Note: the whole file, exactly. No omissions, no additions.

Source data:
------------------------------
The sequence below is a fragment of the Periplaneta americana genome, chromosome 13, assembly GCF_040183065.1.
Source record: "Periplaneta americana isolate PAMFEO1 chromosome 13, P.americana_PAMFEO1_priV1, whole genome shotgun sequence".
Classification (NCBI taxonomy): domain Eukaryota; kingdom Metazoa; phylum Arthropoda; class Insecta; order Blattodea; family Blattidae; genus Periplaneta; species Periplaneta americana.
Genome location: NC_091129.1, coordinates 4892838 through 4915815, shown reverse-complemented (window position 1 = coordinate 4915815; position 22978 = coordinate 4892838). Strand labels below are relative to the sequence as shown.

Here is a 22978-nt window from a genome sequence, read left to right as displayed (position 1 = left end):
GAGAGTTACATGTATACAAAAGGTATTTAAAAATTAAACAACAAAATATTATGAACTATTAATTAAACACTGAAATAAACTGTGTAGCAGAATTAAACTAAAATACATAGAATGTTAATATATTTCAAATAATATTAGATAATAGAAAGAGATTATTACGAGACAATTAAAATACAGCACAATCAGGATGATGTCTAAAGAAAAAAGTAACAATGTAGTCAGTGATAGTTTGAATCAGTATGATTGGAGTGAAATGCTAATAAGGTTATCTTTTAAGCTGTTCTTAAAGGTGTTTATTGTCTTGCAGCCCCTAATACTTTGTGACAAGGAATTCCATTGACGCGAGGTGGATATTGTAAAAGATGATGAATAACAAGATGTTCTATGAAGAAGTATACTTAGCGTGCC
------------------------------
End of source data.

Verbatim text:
The sequence below is a fragment of the Periplaneta americana genome, chromosome 13, assembly GCF_040183065.1.
Source record: "Periplaneta americana isolate PAMFEO1 chromosome 13, P.americana_PAMFEO1_priV1, whole genome shotgun sequence".
Classification (NCBI taxonomy): domain Eukaryota; kingdom Metazoa; phylum Arthropoda; class Insecta; order Blattodea; family Blattidae; genus Periplaneta; species Periplaneta americana.
Genome location: NC_091129.1, coordinates 4892838 through 4915815, shown reverse-complemented (window position 1 = coordinate 4915815; position 22978 = coordinate 4892838). Strand labels below are relative to the sequence as shown.

Here is a 22978-nt window from a genome sequence, read left to right as displayed (position 1 = left end):
GAGAGTTACATGTATACAAAAGGTATTTAAAAATTAAACAACAAAATATTATGAACTATTAATTAAACACTGAAATAAACTGTGTAGCAGAATTAAACTAAAATACATAGAATGTTAATATATTTCAAATAATATTAGATAATAGAAAGAGATTATTACGAGACAATTAAAATACAGCACAATCAGGATGATGTCTAAAGAAAAAAGTAACAATGTAGTCAGTGATAGTTTGAATCAGTATGATTGGAGTGAAATGCTAATAAGGTTATCTTTTAAGCTGTTCTTAAAGGTGTTTATTGTCTTGCAGCCCCTAATACTTTGTGACAAGGAATTCCATTGACGCGAGGTGGATATTGTAAAAGATGATGAATAACAAGATGTTCTATGAAGAAGTATACTTAGCGTGCC